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← Guidance in turning my children to reason

Ted Foureagles's Avatar Jump to comment 4 by Ted Foureagles

I have never been religious, and so can't understand the depth to which it can affect a person. However, my Father was an atheist and my mother a Christian. I was almost 4 when I rebelled against going to church with Mom -- it seemed that the adults there were acting crazy, and it scared me (I had just figured out the Santa Claus scam and that adults could and would lie to me). Mom, who always valued freedom of conscience over dogma, posed a compromise: In return for not attending church, I was to read the Bible first word to last, and be prepared to discuss it with her each night. Her reasoning was, "You needn't be pious but you shouldn't be ignorant". It took me two solid years to get through that strange damned book, and I was a convinced atheist by age 6. Mom accepted this and never tried to convert me. We remained close throughout her life, and I think that our almost nightly Bible discussions helped that while they moved me away from her faith.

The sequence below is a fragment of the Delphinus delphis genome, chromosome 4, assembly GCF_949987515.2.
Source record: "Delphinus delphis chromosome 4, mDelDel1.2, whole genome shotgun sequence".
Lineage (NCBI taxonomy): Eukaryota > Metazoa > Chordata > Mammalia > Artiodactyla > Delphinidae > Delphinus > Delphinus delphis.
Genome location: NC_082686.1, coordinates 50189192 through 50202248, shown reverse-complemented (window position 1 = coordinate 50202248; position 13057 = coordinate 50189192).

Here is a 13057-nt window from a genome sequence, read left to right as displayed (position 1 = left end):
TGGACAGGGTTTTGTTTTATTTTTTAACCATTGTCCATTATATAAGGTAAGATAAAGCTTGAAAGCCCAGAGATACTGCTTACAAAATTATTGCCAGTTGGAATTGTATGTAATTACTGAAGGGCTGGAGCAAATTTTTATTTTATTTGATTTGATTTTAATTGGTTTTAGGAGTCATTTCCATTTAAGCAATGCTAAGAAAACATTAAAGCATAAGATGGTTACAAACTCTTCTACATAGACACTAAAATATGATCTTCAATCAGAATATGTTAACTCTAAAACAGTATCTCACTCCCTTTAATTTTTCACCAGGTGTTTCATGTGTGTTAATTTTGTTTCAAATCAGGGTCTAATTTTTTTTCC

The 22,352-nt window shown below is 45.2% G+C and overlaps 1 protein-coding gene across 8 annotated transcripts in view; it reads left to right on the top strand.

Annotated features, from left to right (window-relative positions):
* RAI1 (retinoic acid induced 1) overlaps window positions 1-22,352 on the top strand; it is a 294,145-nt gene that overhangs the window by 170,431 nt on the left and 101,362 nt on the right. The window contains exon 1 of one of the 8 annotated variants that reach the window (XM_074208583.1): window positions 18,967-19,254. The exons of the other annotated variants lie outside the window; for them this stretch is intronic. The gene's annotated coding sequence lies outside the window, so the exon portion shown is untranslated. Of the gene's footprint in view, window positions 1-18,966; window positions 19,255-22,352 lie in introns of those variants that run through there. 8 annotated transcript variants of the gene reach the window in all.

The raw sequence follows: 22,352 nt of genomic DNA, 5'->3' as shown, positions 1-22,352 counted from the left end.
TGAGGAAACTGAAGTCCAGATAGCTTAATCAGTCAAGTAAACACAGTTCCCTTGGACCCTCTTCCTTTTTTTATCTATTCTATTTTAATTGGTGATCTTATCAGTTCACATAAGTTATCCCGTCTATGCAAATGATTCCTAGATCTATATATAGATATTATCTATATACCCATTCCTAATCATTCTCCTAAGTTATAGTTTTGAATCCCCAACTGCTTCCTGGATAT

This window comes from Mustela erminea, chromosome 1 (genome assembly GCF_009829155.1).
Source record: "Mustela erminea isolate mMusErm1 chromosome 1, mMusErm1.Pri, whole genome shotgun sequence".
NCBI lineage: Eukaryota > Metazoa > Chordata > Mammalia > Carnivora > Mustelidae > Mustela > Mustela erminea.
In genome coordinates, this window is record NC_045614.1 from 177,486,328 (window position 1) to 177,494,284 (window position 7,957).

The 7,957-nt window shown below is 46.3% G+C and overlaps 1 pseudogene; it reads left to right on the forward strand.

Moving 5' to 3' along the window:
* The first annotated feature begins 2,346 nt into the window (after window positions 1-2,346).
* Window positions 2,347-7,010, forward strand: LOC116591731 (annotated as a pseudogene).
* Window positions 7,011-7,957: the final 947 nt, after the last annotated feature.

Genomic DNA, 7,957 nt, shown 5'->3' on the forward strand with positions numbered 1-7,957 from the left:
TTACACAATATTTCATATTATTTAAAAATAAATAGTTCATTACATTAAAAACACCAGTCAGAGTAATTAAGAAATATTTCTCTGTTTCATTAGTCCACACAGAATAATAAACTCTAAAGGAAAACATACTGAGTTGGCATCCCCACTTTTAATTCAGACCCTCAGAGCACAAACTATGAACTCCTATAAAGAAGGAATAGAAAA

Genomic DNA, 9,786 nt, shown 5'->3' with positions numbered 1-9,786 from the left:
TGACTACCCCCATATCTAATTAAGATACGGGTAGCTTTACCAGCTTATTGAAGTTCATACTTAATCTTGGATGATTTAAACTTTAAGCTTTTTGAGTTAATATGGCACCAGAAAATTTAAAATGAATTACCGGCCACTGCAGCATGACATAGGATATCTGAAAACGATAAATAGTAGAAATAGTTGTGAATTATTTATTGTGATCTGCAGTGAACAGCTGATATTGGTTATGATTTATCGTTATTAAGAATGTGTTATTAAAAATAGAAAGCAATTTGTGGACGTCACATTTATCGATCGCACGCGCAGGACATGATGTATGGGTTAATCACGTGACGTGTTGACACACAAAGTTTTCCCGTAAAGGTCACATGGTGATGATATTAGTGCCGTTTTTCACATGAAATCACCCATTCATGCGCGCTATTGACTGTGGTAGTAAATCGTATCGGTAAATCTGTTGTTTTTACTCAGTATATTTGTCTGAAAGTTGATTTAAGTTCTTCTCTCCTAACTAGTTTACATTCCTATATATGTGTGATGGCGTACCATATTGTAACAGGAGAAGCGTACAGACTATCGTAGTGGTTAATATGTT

I relate this because I imagine that your wife, whatever her beliefs about her children’s ‘salvation’, may fear alienation from them if they leave her faith. That she is supportive of your atheism speaks well of her and of your relationship, but no one wants to feel alone in their own family. I suspect that you are sensitive to not wanting your children to have to choose between Dad’s way and Mom’s. Perhaps there is some non-combative way to include her and her faith in your attempt to teach your children values of reason. I doubt that it would be easy, but the potential outcome could be much better than a house divided. Best wishes! I, for one, would be interested in hearing how it goes. By the way, my wife was Mormon and it was, well, difficult.

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Mon, 06 Aug 2012 19:22:58 UTC | #950454